Wednesday, June 27, 2012

Adding passport pages

With all of the recent travel (50,000 air miles already this year), it’s not surprising that the passport is getting a bit crowded.  I tried to get additional pages inserted while I was in the US, but they require me to send or drop off the passport for several days.  So I headed up to Amsterdam today to get things taken care of.

The Amsterdam embassy is one of the most unfriendliest places on the planet.  Not because of the building, a rambling Dutch mansion at the corner of Museumplien across from the van Gogh museum.  Nor because of (most of) the staff, who are unfailingly polite.  The problem is the procedures, which far surpass anything that the TSA dreamed up for airports.

It begins with the website.  Nobody is admitted without an appointment, which must be made online.  the instructions (page after page) say to follow links for getting a new passport in order to add pages, leading to totally inappropriate forms.  Scheduling is tight, it’s best to book at least a week in advance.  All appointment confirmations and forms  must  be printed prior to arriving at the embassy.

People without appointments or documents are turned away.  Those arriving late may be turned away.

embassyThe entry is being reconstructed, so the temporary gate is around the park-side of the building: a massive automatic gate with a raspy intercom.  The guard asked everyone to show their cell phones, turn them on, turn them off, disassemble them, and let him swab each one.  Then they were confiscated. 

And that was only the first step.

After dealing with TSA monthly, I' know the drill.  I put everything into a bag that I left with the gate guard, everyone else had bags searched and anything suspicious being confiscated.  As a rule, don’t take any electronics with you.  The guard said he wished there were more like me – I’ll take it as a compliment although he might have been doing an irony check.

There are two more layers of security to pass through before being admitted to the embassy, where there’s another line to the windows.  I ran into trouble immediately.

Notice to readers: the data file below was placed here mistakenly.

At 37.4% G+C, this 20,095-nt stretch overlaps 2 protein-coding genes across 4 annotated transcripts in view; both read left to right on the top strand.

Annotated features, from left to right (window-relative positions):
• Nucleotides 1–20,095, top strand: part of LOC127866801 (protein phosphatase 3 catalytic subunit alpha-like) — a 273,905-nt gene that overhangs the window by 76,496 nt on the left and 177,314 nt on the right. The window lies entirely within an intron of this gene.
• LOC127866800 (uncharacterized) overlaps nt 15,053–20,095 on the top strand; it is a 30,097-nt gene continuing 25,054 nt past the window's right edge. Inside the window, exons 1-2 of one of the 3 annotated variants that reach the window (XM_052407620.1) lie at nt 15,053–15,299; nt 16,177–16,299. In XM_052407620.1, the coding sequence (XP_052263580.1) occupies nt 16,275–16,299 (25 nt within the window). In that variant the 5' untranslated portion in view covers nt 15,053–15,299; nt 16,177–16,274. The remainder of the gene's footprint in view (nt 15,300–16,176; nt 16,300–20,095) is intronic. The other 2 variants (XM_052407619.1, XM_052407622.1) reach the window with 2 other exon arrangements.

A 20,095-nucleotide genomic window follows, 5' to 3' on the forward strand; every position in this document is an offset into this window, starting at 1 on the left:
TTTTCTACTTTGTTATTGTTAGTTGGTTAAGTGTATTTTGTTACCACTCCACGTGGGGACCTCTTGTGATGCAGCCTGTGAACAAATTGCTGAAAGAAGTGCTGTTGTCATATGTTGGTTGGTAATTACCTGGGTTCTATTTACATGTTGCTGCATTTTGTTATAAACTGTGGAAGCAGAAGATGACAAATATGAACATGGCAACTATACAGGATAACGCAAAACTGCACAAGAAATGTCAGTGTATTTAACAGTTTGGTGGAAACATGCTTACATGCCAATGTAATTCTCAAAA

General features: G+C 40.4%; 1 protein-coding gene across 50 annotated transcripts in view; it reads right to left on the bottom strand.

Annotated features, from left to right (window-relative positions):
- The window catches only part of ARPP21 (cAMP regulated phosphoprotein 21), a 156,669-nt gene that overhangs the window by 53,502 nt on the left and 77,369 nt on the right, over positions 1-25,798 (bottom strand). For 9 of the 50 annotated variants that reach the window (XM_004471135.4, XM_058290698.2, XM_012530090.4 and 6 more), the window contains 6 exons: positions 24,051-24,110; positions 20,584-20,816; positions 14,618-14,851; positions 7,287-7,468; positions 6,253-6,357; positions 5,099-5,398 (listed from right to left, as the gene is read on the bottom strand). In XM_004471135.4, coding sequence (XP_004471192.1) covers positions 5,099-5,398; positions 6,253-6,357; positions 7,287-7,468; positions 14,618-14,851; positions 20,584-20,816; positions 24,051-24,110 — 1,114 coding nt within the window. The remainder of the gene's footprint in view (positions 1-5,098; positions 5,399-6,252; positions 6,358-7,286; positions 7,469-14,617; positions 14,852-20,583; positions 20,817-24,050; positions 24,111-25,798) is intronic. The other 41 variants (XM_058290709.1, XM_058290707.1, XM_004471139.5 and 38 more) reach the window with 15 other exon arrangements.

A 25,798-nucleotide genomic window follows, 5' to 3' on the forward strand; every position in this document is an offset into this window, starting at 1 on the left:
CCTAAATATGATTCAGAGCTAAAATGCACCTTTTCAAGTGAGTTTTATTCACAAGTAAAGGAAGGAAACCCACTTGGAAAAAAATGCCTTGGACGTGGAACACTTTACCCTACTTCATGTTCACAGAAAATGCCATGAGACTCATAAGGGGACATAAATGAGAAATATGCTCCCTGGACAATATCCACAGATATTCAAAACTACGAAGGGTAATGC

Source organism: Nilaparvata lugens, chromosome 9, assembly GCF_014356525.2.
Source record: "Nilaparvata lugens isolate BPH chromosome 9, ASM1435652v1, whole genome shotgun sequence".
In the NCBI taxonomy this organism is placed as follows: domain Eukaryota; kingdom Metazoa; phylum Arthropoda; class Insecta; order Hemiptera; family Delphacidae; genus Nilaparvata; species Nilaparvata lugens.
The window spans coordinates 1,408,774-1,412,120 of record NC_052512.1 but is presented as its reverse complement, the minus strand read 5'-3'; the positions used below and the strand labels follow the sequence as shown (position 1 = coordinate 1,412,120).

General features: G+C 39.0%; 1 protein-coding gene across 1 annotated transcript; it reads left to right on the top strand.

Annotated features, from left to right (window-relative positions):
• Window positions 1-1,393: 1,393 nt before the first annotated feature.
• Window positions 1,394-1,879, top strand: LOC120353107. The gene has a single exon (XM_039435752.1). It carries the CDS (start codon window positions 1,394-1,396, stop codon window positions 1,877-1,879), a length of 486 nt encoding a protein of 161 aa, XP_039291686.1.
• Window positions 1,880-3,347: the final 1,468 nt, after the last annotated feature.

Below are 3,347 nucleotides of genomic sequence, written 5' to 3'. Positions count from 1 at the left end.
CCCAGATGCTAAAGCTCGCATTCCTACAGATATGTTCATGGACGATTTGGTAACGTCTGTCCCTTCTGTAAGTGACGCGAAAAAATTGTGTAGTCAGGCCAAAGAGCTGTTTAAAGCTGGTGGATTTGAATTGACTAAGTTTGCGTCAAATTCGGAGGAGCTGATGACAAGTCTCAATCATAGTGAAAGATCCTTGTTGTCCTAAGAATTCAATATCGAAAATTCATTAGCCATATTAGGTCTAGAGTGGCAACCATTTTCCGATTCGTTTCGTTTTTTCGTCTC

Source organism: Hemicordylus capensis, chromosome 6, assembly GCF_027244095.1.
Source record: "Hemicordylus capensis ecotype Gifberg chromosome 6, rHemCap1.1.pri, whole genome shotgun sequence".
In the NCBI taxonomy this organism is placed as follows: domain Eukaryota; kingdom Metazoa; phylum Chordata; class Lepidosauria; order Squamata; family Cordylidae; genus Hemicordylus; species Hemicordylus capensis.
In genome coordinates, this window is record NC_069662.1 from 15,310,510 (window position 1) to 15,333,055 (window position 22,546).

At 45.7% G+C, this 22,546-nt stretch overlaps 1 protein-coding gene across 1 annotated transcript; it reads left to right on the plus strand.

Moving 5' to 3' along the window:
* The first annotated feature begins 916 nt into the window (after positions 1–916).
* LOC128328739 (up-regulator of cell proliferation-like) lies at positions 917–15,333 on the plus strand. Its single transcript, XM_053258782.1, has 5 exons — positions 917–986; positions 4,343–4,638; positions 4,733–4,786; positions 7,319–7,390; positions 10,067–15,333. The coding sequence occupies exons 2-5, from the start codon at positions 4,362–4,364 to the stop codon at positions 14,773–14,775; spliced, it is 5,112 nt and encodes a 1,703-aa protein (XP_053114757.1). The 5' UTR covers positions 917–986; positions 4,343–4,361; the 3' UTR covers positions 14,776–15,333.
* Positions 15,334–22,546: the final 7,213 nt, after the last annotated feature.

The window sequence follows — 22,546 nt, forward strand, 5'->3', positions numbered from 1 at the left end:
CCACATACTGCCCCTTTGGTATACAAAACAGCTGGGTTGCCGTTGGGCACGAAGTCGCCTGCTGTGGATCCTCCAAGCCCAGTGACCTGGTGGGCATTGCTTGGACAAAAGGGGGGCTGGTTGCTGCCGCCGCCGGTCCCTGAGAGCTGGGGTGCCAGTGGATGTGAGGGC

The web site has the forms: if you don’t bring one you risk losing your slot and delaying others, the clerk chided, giving me a form and sending me to the back of the line.  Honestly, of five people asking for new pages, nobody had located the form on the web site, so we all circulated.

That will be 86 dollars or 60 euros.  I beamed, having remembered to bring cash.

We don’t give change: didn’t you read the web site?  We take US credit cards; no debit cards.

It’s only 9:30 am: I can only imagine how she feels by noon.

Another line has formed at the exit: the guard is nowhere to be seen and the call buttons are disconnected.  People trying to get to work are starting to panic.  The same single-file, one-at a time procession operates in reverse to leave, first through the gatehouse, then at the gate.  Only full-body scanners are missing.

Back again at 2:30 to pick up the finished product – more of the same procedure: getting in, sorting things at the window, exiting.  The car parked at the Q-Park is accumulating time at 5 euros per hour.

Still, I seemed to be doing better than the folks who had lost passports (desperation) and those waiting to get documents notarized (resignation).  $50 a page for notary services (and bring two witnesses)!

The embassy, heavily fenced, decorated with cameras, ringed with guards, feels and acts like it’s under siege – kind of sad that the country puts that face towards the rest of the world.

Their product is a bit haphazard too…

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